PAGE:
In this study, we found ABVs within tissue lesions consistent with PDD by using immunohistochemical (IHC) testing, and we examined the distribution pattern of the ABV genotypes in various parts of the world. In addition, we describe tools for detecting viral signatures in archived paraffin wax–embedded tissue samples that are useful for retrospective studies.
For this study, we had access to paraffin wax–embedded tissue samples from 25 psittacine birds (20 species) from Austria (n = 13), Switzerland (n = 11), and Australia (n = 1), which were obtained for pathologic examination from 1999 through 2007 (Appendix Table). Each of these birds had received a diagnosis of PDD from the results of clinical, pathoanatomical, or pathohistologic examination. Samples from the brain and, if available, from the crop, proventriculus, and gizzard of all birds (except the bird from Australia) were used for IHC analysis and reverse transcription–PCR (RT-PCR). From the 4 birds with the most abundant immunostaining in these organs, other tissues, such as heart (n = 3), lung (n = 4), liver (n = 3), kidney (n = 3), or skin (n = 2) also underwent IHC testing.
In addition, frozen samples of the brain and proventriculus of 6 psittacine birds from Switzerland (n = 4) and Hungary (n = 2), also with clinical, pathoanatomical, and pathohistologic diagnosis of PDD, were used for investigation by RT-PCR only. Paraffin wax–embedded tissue samples of brain from 5 psittacine birds with diagnoses other than PDD were used as negative controls.
Sections (4 μm) were cut from tissue blocks, placed on positively charged glass slides (Menzel Gläser, Braunschweig, Germany), and subjected to staining by IHC with 3 anti–Borna disease virus (BDV) antibodies: Two monoclonal antibodies directed against the nucleoprotein (N protein) of BDV (Bo18: provided by S. Herzog, 38/17C1: provided by L. Stitz), and 1 polyclonal antibody, directed against the phosphoprotein of BDV (provided by W.I. Lipkin). Selected slides of brain tissue were also stained with a polyclonal antibody for identification of astrocytes (anti–glial fibrillary acidic protein [GFAP], Dako, Glostrup, Denmark). After deparaffination and rehydration, antigen retrieval (except for GFAP) was performed by heating the slides in citrate buffer (pH 6.0) in a microwave oven. Endogenous peroxidase activity was blocked with 0.3% H2O2 in methanol for 30 min. Sections were then incubated with 1:10 diluted normal goat serum (Vector Laboratories, Burlingame, CA, USA) for 60 min, directly followed by an overnight incubation with the antibodies mentioned above at 4°C (dilutions: Bo 18: 1:2,000; 38/17C1 and antiphoshoprotein: 1:2,500, anti-GFAP: 1:1,000). After being washed in phosphate-buffered saline, the tissues were incubated with biotinylated antimouse or antirabbit immunoglobulin G (Vector Laboratories, dilution 1:400) for 30 min, followed by staining using the Vectastain ABC Kit (Vector Laboratories) for 60 min. The reaction was visualized by using a 3,3′ diaminobenzidine Substrate Kit for Peroxidase (Vector Laboratories). After counterstaining with hemalum and dehydrating were carried out, the slides were placed under coverslips with Neomount (VWR, Vienna, Austria). Brain sections of a BDV-infected horse and a psittacine bird with PDD in which the diagnosis ABV infection had been proven by sequencing of an RT-PCR amplification product were used as positive controls. Brain sections of psittacines with diagnoses other than PDD were used as negative controls.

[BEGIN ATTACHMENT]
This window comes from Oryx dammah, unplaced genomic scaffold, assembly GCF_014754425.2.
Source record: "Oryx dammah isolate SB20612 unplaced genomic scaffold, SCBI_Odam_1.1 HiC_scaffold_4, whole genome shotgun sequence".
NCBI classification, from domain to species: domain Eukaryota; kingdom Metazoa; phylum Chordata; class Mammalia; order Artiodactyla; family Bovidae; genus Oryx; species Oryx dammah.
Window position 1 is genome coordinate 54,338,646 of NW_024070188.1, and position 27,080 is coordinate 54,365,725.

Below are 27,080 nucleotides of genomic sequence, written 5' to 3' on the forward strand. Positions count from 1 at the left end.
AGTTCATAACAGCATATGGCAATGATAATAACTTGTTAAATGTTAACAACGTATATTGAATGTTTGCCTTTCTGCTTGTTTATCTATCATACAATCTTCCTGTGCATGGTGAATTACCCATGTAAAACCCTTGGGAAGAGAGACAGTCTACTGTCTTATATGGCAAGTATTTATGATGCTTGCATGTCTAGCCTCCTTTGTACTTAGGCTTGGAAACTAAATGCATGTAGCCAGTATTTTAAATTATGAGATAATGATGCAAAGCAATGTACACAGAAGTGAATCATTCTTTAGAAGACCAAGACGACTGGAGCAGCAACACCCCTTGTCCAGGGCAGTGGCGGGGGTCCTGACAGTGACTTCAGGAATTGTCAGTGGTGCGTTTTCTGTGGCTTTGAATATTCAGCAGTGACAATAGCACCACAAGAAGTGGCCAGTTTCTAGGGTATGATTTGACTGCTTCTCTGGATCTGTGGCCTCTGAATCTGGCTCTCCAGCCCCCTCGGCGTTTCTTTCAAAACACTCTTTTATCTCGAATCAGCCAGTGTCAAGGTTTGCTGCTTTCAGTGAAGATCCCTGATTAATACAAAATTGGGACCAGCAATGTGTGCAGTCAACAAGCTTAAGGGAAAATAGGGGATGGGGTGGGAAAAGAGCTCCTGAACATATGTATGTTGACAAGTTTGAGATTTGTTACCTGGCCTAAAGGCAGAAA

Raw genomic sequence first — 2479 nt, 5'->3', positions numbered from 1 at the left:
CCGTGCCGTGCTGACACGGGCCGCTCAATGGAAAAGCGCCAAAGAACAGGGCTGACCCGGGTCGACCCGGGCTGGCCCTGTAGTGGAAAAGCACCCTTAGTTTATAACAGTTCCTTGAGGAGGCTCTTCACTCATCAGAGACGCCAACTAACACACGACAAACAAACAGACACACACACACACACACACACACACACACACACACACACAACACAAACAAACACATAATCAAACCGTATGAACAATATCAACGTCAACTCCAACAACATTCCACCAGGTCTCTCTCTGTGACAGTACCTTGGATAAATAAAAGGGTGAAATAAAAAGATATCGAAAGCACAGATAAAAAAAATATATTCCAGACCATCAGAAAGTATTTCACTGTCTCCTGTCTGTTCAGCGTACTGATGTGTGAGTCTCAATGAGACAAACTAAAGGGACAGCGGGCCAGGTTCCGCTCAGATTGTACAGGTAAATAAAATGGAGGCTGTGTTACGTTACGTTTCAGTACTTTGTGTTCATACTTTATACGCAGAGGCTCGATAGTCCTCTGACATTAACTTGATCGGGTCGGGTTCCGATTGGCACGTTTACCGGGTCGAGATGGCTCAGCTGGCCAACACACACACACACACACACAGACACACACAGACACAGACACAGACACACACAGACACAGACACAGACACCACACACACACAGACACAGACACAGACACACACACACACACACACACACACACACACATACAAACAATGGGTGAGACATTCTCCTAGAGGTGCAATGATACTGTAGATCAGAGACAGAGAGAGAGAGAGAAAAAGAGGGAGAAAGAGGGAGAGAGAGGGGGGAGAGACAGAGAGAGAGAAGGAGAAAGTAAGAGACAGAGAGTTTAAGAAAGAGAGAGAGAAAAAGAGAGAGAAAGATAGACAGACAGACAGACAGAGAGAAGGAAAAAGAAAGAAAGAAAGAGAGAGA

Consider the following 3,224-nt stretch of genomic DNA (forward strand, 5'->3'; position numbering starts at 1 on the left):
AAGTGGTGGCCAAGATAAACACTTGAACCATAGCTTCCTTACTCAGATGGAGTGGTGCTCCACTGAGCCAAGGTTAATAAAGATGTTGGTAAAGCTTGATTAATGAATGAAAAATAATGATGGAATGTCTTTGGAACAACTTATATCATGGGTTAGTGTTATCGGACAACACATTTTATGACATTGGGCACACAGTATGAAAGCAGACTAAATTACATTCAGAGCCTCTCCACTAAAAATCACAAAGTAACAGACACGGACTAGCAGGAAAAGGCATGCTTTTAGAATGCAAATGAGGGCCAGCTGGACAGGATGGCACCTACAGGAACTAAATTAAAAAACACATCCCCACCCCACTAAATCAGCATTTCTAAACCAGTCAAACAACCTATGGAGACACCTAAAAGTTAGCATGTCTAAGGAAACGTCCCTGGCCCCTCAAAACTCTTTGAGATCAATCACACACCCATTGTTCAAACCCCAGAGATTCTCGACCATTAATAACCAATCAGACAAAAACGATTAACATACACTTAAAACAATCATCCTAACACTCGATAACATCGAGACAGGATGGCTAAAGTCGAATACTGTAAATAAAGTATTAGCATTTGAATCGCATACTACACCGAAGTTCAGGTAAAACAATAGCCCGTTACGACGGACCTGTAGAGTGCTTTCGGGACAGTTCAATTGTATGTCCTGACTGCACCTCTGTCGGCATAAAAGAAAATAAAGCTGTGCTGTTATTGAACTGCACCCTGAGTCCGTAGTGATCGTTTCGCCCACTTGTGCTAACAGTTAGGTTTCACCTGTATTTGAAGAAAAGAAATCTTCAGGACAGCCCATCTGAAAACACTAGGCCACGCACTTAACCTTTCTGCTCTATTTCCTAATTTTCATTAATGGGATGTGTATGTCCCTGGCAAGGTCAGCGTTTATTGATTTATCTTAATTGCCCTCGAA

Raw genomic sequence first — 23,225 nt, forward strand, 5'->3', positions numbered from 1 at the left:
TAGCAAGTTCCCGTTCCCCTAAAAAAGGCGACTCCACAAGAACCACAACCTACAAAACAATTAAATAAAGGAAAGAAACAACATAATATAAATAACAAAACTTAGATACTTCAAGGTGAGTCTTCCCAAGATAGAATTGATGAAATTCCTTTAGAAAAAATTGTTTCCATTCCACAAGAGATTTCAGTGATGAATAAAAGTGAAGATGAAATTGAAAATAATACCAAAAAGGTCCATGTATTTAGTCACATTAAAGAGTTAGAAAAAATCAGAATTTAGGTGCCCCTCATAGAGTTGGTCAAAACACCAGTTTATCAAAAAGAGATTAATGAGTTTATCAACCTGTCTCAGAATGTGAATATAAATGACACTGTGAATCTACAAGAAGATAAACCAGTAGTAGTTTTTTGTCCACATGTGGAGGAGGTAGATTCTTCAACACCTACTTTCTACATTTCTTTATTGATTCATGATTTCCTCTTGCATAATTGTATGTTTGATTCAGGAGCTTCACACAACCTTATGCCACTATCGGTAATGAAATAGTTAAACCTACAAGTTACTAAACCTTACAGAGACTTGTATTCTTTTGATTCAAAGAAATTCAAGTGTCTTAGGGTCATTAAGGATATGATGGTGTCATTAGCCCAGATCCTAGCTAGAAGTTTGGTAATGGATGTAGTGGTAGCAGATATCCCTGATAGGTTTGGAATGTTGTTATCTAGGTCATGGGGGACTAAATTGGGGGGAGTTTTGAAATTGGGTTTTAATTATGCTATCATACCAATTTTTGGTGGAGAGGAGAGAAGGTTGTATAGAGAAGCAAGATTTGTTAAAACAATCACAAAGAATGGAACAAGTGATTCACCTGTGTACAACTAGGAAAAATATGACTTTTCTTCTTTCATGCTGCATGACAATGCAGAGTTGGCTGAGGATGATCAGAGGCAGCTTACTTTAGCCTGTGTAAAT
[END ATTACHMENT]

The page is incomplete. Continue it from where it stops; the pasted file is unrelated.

Nucleic Acid Extraction and RT-PCR